Silicon Carbide Heating Elements

Silicon carbide heating elements are used in applications requiring high temperature electric furnaces. They come in a range of standard shapes and sizes to suit specific applications; customized designs may also be available upon request.

Resistance of an element changes with time and temperature, making voltage control difficult.


Silicon carbide (SiC) heating elements for use in high temperature electric furnaces offer several advantages over metal electric heaters, including increased durability, less susceptibility to corrosion and easier installation. Furthermore, SiC material has low thermal expansion which makes it possible for it to withstand higher temperatures without breaking.

SiC is widely utilized within the chemical industry and metal heat treating, including annealing, hardening and tempering processes. Furthermore, SiC kilns used for ceramic and glass production use SiC for its rigidity, low thermal expansion rate, high hardness properties that enable it to withstand their harsh environments.

MHI’s Silicon Carbide elements are treated with their NoAgeTM technology to ensure long-term reliability. Custom sizes and configurations are also available; power legs can also be welded onto elements using this unique technology without fear of reacting with hazardous gases such as hydrogen (H2) or oxygen (O2). Thus they’re perfectly safe for use in O2 or high vacuum environments.


Silicon carbide is an incredible refractory material used for creating various products. Naturally occurring as the gemstone moissanite and synthetically produced, silicon carbide compounds are both hard and durable – perfect for industrial furnaces as they resist corrosion and oxidation.

Silicon carbide heating elements are often employed in metal heat treatment processes, including annealing and tempering, ceramic heating applications, glass heating applications and glass melting applications. Furthermore, their ability to withstand high temperatures makes them simple installations and maintenance tasks.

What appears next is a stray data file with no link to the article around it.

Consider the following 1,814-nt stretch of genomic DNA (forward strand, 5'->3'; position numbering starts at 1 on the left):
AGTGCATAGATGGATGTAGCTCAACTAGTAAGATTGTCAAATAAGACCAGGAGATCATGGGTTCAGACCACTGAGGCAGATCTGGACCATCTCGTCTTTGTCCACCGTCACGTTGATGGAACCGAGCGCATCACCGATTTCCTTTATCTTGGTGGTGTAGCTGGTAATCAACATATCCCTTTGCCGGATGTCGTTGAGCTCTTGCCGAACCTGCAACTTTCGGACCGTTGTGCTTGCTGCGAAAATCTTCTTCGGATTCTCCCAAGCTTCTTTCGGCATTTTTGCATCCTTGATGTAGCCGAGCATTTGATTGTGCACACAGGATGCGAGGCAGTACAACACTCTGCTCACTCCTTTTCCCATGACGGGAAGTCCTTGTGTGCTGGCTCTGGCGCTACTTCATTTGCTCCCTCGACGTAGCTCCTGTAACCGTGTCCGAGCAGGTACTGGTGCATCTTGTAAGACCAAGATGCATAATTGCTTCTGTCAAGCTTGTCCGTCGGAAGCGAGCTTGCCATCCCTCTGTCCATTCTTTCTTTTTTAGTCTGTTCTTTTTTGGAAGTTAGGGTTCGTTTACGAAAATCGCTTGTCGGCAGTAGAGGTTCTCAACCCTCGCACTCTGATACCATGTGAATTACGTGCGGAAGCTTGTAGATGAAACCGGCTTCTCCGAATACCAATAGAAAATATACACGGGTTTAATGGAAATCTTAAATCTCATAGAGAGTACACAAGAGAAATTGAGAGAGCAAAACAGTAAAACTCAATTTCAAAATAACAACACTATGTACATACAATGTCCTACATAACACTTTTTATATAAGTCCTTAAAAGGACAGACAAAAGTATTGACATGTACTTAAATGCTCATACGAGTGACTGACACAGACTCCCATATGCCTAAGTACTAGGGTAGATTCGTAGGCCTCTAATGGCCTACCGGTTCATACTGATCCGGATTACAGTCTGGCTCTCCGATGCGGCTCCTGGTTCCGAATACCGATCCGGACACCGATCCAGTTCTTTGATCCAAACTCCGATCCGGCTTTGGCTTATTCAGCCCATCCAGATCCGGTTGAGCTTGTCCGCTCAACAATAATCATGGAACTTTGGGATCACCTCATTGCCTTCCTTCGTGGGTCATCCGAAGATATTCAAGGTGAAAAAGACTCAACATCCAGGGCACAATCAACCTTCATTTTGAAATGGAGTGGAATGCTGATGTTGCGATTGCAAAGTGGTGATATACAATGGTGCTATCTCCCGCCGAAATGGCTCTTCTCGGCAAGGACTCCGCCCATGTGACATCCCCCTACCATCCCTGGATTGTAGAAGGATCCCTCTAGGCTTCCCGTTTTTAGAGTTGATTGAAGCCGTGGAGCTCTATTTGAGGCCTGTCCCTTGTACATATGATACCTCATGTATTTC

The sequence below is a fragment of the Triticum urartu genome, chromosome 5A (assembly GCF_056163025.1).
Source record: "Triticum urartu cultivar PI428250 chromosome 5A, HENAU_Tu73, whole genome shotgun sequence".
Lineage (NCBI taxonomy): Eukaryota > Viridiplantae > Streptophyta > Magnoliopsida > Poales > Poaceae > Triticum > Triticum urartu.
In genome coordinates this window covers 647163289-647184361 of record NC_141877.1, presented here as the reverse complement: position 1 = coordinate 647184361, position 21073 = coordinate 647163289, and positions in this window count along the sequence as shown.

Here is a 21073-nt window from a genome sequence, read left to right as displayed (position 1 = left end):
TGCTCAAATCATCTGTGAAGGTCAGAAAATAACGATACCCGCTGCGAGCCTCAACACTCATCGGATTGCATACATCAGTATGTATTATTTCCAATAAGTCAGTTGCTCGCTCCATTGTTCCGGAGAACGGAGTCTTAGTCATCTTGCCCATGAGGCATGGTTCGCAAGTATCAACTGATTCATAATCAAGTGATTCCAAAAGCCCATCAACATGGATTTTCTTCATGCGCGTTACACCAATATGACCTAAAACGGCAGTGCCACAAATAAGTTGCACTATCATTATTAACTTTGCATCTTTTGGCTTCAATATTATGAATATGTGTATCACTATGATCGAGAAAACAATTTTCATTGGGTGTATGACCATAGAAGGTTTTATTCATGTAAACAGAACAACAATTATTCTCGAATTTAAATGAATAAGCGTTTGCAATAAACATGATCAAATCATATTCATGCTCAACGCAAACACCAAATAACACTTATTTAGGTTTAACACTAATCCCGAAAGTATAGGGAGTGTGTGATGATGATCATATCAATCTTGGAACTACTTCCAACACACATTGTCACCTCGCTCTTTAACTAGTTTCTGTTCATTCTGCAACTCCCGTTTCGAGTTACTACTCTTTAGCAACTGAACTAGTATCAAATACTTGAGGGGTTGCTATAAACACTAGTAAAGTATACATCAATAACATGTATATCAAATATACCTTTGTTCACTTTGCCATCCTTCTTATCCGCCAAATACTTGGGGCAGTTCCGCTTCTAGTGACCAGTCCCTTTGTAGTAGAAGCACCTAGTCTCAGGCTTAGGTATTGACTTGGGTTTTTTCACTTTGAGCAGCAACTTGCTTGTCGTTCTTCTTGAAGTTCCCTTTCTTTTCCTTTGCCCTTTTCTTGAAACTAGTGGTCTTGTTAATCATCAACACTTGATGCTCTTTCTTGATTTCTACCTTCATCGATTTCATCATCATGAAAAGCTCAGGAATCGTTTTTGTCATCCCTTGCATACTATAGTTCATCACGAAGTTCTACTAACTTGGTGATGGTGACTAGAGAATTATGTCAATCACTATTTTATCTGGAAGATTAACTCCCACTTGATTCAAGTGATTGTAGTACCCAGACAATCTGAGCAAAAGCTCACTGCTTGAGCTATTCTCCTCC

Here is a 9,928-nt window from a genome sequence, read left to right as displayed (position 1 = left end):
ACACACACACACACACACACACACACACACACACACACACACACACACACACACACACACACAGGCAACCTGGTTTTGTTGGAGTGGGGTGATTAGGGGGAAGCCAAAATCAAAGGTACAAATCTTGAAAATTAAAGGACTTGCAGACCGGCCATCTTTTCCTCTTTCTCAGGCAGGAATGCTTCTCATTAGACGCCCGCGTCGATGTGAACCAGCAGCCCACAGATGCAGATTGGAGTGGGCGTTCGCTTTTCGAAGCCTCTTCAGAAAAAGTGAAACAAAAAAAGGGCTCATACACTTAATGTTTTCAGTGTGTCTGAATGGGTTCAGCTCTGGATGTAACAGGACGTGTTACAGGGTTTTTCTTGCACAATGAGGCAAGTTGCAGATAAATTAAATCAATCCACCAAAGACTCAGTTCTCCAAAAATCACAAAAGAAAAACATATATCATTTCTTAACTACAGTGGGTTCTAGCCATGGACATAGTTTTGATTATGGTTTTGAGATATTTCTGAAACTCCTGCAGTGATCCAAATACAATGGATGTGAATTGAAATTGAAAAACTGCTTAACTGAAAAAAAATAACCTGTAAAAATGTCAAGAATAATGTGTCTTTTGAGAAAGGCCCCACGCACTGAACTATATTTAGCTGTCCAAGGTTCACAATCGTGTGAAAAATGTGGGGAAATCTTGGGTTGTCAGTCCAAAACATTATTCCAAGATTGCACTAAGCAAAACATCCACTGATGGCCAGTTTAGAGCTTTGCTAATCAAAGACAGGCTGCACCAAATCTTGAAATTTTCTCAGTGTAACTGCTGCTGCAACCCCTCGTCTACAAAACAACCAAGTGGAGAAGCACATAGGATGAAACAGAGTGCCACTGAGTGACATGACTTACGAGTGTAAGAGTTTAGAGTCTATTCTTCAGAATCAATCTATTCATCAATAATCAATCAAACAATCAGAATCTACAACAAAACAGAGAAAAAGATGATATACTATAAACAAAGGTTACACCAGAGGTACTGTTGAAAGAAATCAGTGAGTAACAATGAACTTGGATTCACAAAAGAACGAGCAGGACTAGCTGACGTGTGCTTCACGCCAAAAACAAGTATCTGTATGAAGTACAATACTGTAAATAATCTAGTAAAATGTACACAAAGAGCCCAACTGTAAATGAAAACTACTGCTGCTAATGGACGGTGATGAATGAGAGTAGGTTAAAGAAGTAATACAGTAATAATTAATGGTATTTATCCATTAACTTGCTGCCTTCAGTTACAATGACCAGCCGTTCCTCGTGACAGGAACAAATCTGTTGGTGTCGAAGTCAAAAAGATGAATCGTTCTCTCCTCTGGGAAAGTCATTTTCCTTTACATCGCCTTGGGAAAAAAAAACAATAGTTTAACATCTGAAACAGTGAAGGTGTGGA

Silicon carbide comes in various forms, from solid rods to tubular elements. Its use in high-temperature electric furnaces as well as process environments like reducing, can be horizontally or vertically mounted for easy integration into various furnaces – however its resistance varies with temperature and time.


Silicon carbide heating elements are non-metallic high temperature electric furnace elements made of high quality green silicon carbide as the main material and silicided under high temperature for silicided. This kind of element features high application temperatures, corrosion and anti-oxidation resistance as well as low power consumption for long service life.

Heating furnaces such as sintering furnaces, brazing furnaces, ceramic firing, float glass production and melting non-ferrous metals require them for various processes. Furthermore, these elements are suitable for hot pressing carbon composites, ceramics or any other heat sensitive materials.

Heating elements from MHI provide the perfect combination of high temperature resistance, easy handling, long service life, and nonlinear temperature resistance variation when designing furnaces. Their resistance also varies nonlinearly with temperature, making design considerations crucial when using them; MHI’s NoAge conditioning treatment stabilizes resistance while in use.


Silicon carbide is an exceptionally hard, synthetically produced crystalline compound of silicon and carbon. While traditionally it was used for sandpaper and cutting tools, more recently it has become an increasingly popular choice for industrial furnace heating elements able to withstand extreme temperatures – these can come in all sorts of shapes and sizes!

SiC electric elements oxidize over time, increasing resistance by several orders of magnitude, necessitating their replacement. To ensure sufficient power supply for SiC heating elements it’s vital that their power source can support their required load even if resistance increases by fourfold.

SiC heating elements are self-supporting, making them suitable for furnaces and kilns that would otherwise be too wide or long for metallic or MoSi2 elements to reach. Furthermore, they can handle higher operating temperatures and wattages than their metallic counterparts, and are relatively easy to change when the furnace is still hot.

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